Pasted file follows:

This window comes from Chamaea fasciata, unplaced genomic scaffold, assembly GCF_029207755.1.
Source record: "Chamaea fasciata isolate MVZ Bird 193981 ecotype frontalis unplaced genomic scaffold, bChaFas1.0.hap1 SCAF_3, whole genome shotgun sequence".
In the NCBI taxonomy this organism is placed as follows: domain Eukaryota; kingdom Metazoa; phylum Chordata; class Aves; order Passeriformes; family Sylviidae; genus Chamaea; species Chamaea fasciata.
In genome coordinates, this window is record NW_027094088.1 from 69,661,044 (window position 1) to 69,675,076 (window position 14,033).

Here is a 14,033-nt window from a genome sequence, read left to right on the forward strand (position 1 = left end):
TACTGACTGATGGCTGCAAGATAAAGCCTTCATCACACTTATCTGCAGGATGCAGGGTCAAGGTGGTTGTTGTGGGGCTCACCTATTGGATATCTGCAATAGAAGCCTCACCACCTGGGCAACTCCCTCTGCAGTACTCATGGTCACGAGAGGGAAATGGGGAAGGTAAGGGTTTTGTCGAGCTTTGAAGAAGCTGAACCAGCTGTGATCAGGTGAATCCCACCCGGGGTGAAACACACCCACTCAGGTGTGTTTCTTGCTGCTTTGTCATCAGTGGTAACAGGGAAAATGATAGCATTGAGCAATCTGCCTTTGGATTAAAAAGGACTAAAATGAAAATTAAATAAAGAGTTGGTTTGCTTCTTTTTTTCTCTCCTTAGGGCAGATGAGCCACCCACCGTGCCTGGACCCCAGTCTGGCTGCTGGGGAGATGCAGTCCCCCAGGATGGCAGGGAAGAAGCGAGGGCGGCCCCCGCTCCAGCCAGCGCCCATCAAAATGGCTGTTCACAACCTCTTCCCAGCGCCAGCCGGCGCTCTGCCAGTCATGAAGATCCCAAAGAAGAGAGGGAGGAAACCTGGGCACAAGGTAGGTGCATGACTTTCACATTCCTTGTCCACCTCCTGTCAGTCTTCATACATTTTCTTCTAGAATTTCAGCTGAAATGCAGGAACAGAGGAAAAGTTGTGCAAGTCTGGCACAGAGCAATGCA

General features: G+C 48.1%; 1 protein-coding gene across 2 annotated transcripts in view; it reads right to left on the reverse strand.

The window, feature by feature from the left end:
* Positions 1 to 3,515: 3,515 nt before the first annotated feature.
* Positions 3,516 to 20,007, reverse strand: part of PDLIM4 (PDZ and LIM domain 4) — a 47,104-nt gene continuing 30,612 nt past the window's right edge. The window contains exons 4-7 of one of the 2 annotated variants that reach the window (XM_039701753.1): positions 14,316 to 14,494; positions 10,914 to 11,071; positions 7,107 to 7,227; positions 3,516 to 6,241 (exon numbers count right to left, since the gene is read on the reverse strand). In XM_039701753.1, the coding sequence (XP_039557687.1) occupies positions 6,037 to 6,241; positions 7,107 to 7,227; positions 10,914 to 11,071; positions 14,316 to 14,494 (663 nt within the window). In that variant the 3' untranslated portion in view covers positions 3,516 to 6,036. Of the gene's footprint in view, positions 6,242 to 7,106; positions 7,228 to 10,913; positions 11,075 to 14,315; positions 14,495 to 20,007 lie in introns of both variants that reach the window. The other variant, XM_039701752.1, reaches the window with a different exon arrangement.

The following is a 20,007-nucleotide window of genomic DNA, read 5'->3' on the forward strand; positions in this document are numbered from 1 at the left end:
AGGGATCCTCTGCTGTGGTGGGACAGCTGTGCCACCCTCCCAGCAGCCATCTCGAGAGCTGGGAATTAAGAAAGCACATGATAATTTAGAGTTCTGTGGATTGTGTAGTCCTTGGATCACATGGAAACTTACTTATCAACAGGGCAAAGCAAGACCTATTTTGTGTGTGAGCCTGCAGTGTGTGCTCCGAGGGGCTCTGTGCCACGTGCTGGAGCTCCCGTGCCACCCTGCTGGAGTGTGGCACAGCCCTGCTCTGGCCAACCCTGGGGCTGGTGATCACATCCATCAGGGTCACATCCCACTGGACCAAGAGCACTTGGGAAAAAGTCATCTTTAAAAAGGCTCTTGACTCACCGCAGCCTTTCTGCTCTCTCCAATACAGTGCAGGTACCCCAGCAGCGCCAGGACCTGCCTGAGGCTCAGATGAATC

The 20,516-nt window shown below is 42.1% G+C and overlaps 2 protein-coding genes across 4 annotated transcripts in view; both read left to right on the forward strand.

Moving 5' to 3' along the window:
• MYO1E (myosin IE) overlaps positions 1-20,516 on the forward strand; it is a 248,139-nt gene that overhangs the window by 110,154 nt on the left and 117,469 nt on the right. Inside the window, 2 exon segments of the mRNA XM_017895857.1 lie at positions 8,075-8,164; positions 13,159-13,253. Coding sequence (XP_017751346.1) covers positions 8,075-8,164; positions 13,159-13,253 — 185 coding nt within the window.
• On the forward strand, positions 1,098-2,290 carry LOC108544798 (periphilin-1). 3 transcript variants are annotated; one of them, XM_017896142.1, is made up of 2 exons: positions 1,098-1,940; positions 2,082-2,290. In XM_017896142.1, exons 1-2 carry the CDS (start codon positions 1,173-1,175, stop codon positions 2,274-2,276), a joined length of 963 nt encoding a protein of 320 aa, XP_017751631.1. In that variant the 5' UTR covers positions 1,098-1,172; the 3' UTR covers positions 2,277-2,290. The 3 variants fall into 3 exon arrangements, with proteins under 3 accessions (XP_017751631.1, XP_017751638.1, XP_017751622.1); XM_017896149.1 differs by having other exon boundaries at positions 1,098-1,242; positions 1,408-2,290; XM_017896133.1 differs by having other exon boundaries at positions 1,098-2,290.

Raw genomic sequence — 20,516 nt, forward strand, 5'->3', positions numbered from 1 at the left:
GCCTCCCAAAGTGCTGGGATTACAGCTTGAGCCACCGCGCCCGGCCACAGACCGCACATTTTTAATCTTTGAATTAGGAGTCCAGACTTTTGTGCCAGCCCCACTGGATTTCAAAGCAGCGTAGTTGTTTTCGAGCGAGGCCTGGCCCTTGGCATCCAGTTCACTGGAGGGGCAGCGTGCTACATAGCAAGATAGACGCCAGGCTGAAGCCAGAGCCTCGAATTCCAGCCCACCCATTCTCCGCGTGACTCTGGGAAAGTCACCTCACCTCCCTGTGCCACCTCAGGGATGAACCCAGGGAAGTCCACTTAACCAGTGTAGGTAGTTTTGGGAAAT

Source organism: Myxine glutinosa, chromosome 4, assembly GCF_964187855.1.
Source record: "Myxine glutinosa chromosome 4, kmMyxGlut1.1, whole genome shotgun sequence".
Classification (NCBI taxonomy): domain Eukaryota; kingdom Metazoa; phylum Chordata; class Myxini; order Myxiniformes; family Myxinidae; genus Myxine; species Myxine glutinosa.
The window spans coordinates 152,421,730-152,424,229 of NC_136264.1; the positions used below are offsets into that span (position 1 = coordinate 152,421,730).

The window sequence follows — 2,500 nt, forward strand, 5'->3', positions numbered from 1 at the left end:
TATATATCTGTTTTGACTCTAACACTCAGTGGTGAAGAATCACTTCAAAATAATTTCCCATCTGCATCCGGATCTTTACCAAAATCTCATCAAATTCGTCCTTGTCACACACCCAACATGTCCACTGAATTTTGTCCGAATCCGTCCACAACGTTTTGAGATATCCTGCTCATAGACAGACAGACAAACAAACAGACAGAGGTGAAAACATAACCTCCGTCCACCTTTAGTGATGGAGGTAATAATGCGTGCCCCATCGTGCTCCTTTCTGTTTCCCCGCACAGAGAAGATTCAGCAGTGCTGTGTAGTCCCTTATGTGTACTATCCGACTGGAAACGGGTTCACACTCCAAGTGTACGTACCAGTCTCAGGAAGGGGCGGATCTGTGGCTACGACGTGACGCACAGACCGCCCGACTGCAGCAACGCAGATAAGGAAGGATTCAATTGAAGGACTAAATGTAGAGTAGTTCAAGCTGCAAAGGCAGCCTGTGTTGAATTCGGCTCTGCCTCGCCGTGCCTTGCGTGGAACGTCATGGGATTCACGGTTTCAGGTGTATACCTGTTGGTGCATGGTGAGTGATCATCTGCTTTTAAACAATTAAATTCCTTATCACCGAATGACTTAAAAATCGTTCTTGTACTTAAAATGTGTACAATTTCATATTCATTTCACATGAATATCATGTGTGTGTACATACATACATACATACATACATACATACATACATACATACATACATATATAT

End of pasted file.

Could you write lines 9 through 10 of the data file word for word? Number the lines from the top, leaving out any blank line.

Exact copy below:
* Positions 1 to 3,515: 3,515 nt before the first annotated feature.
* Positions 3,516 to 20,007, reverse strand: part of PDLIM4 (PDZ and LIM domain 4) — a 47,104-nt gene continuing 30,612 nt past the window's right edge. The window contains exons 4-7 of one of the 2 annotated variants that reach the window (XM_039701753.1): positions 14,316 to 14,494; positions 10,914 to 11,071; positions 7,107 to 7,227; positions 3,516 to 6,241 (exon numbers count right to left, since the gene is read on the reverse strand). In XM_039701753.1, the coding sequence (XP_039557687.1) occupies positions 6,037 to 6,241; positions 7,107 to 7,227; positions 10,914 to 11,071; positions 14,316 to 14,494 (663 nt within the window). In that variant the 3' untranslated portion in view covers positions 3,516 to 6,036. Of the gene's footprint in view, positions 6,242 to 7,106; positions 7,228 to 10,913; positions 11,075 to 14,315; positions 14,495 to 20,007 lie in introns of both variants that reach the window. The other variant, XM_039701752.1, reaches the window with a different exon arrangement.